Diagnosing heart disease with artificial intelligence (VIDEO)

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A University of Oxford spin-off, the Ultromics system breaks down the scan into tens of thousands of tiny measurements to produce a result in seconds. — Screen capture from Reuters VideoA University of Oxford spin-off, the Ultromics system breaks down the scan into tens of thousands of tiny measurements to produce a result in seconds. — Screen capture from Reuters VideoLONDON, Jan 18 — Scanning a heart for coronary artery disease.

Doctors misdiagnose the results of this procedure — on average — every one in five cases — but not here.

This scan will be analysed using artificial intelligence — with remarkable results.

“Cardiologists on average get it right about eighty per cent of the time. Some people do very well, they do better than that. Some people do less than better than that. The same person who does very well one day may not do quite so well the next day. I think what we can achieve with this system is we can standardise and get it accurate every time rather than relying on that day-to-day variability,” professor of cardiovascular medicine at the University of Oxford Paul Leeson said.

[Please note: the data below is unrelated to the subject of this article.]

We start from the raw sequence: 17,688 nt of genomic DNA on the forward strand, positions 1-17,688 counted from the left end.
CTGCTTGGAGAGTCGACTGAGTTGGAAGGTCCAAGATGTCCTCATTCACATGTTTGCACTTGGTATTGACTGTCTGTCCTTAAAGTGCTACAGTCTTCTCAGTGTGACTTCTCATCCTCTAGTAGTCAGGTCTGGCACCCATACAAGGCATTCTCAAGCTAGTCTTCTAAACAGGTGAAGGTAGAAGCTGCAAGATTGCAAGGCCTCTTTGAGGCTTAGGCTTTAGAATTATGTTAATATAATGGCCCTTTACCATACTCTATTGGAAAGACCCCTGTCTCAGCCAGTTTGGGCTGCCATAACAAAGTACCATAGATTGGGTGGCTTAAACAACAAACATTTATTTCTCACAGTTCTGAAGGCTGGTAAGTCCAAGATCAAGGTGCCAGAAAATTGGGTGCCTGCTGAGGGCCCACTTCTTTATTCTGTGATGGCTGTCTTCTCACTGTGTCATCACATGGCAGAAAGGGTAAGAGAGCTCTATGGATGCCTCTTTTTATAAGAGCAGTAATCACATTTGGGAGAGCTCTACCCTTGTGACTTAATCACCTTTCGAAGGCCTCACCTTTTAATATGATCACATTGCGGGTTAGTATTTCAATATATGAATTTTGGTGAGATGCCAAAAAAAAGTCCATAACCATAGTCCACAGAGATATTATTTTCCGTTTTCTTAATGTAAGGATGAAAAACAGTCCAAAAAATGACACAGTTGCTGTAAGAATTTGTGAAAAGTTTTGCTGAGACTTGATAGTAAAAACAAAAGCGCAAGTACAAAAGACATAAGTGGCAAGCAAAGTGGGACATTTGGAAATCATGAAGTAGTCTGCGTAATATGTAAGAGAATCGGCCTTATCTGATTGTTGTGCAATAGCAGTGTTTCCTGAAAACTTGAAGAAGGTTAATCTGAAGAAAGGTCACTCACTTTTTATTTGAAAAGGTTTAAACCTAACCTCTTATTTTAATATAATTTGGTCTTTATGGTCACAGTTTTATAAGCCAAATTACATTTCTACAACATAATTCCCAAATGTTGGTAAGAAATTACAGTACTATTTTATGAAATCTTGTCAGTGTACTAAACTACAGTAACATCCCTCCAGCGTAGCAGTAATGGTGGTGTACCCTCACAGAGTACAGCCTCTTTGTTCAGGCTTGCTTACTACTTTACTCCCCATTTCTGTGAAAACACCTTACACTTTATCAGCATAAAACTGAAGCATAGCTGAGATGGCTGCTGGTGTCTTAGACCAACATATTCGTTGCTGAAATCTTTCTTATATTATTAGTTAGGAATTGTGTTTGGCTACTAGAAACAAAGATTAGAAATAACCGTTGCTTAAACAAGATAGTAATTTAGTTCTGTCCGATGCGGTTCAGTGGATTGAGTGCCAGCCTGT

A University of Oxford spin-off, the Ultromics system breaks down the scan into tens of thousands of tiny measurements to produce a result in seconds.

“What we thought would be sort of 10 to 20 measurements which is currently what the clinician looks for in an image, turned into eighty thousand measurements. So we were able to extract so many more measurements than we ever thought possible really,” Ross Upton, CEO and founder of Ultromics said.

The system learned from Professor Leeson’s archive of scans and patient outcomes — and keeps learning.

“The consequences of getting the diagnosis wrong is that you either send the patient through to an invasive surgical procedure that they don’t need or, which is even worse, you send the patients home with coronary artery disease and those patients you send home will have a heart attack out of hospital when they should have gone through and had surgery there and then and that improvement in accuracy can help stop this thing so it’s critical for the patient,” Upton said.

Results of a trial underway at six British hospitals will be published later this year — and are expected to radically improved diagnosis rates. — Reuters


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